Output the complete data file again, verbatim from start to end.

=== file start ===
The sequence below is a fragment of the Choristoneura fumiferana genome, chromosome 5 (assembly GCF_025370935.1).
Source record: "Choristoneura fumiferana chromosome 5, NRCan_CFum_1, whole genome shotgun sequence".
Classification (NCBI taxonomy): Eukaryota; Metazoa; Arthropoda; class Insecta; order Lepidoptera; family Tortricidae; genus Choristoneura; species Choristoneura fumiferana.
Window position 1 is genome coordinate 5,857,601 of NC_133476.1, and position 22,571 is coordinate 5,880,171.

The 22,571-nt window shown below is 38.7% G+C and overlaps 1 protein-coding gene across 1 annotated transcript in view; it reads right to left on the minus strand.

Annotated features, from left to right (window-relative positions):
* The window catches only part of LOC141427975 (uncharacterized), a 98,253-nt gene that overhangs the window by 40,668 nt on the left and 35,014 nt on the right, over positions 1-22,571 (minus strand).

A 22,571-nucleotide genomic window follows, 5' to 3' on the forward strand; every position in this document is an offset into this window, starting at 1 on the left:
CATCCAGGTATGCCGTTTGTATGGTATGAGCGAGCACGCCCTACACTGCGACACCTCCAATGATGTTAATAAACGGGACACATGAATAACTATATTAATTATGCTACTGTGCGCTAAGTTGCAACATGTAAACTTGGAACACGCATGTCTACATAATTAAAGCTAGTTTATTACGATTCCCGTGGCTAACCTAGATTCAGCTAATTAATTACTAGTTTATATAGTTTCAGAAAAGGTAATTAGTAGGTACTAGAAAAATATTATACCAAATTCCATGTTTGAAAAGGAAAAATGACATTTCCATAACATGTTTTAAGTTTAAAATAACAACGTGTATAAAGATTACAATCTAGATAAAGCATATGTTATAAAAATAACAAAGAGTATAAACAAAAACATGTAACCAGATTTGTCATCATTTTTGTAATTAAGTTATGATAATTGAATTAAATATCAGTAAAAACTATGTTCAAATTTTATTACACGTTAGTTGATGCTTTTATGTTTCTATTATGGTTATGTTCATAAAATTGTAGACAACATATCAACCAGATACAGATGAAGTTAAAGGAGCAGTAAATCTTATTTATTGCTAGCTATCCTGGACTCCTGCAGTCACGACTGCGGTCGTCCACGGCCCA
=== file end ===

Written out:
The sequence below is a fragment of the Choristoneura fumiferana genome, chromosome 5 (assembly GCF_025370935.1).
Source record: "Choristoneura fumiferana chromosome 5, NRCan_CFum_1, whole genome shotgun sequence".
Classification (NCBI taxonomy): Eukaryota; Metazoa; Arthropoda; class Insecta; order Lepidoptera; family Tortricidae; genus Choristoneura; species Choristoneura fumiferana.
Window position 1 is genome coordinate 5,857,601 of NC_133476.1, and position 22,571 is coordinate 5,880,171.

The 22,571-nt window shown below is 38.7% G+C and overlaps 1 protein-coding gene across 1 annotated transcript in view; it reads right to left on the minus strand.

Annotated features, from left to right (window-relative positions):
* The window catches only part of LOC141427975 (uncharacterized), a 98,253-nt gene that overhangs the window by 40,668 nt on the left and 35,014 nt on the right, over positions 1-22,571 (minus strand).

A 22,571-nucleotide genomic window follows, 5' to 3' on the forward strand; every position in this document is an offset into this window, starting at 1 on the left:
CATCCAGGTATGCCGTTTGTATGGTATGAGCGAGCACGCCCTACACTGCGACACCTCCAATGATGTTAATAAACGGGACACATGAATAACTATATTAATTATGCTACTGTGCGCTAAGTTGCAACATGTAAACTTGGAACACGCATGTCTACATAATTAAAGCTAGTTTATTACGATTCCCGTGGCTAACCTAGATTCAGCTAATTAATTACTAGTTTATATAGTTTCAGAAAAGGTAATTAGTAGGTACTAGAAAAATATTATACCAAATTCCATGTTTGAAAAGGAAAAATGACATTTCCATAACATGTTTTAAGTTTAAAATAACAACGTGTATAAAGATTACAATCTAGATAAAGCATATGTTATAAAAATAACAAAGAGTATAAACAAAAACATGTAACCAGATTTGTCATCATTTTTGTAATTAAGTTATGATAATTGAATTAAATATCAGTAAAAACTATGTTCAAATTTTATTACACGTTAGTTGATGCTTTTATGTTTCTATTATGGTTATGTTCATAAAATTGTAGACAACATATCAACCAGATACAGATGAAGTTAAAGGAGCAGTAAATCTTATTTATTGCTAGCTATCCTGGACTCCTGCAGTCACGACTGCGGTCGTCCACGGCCCA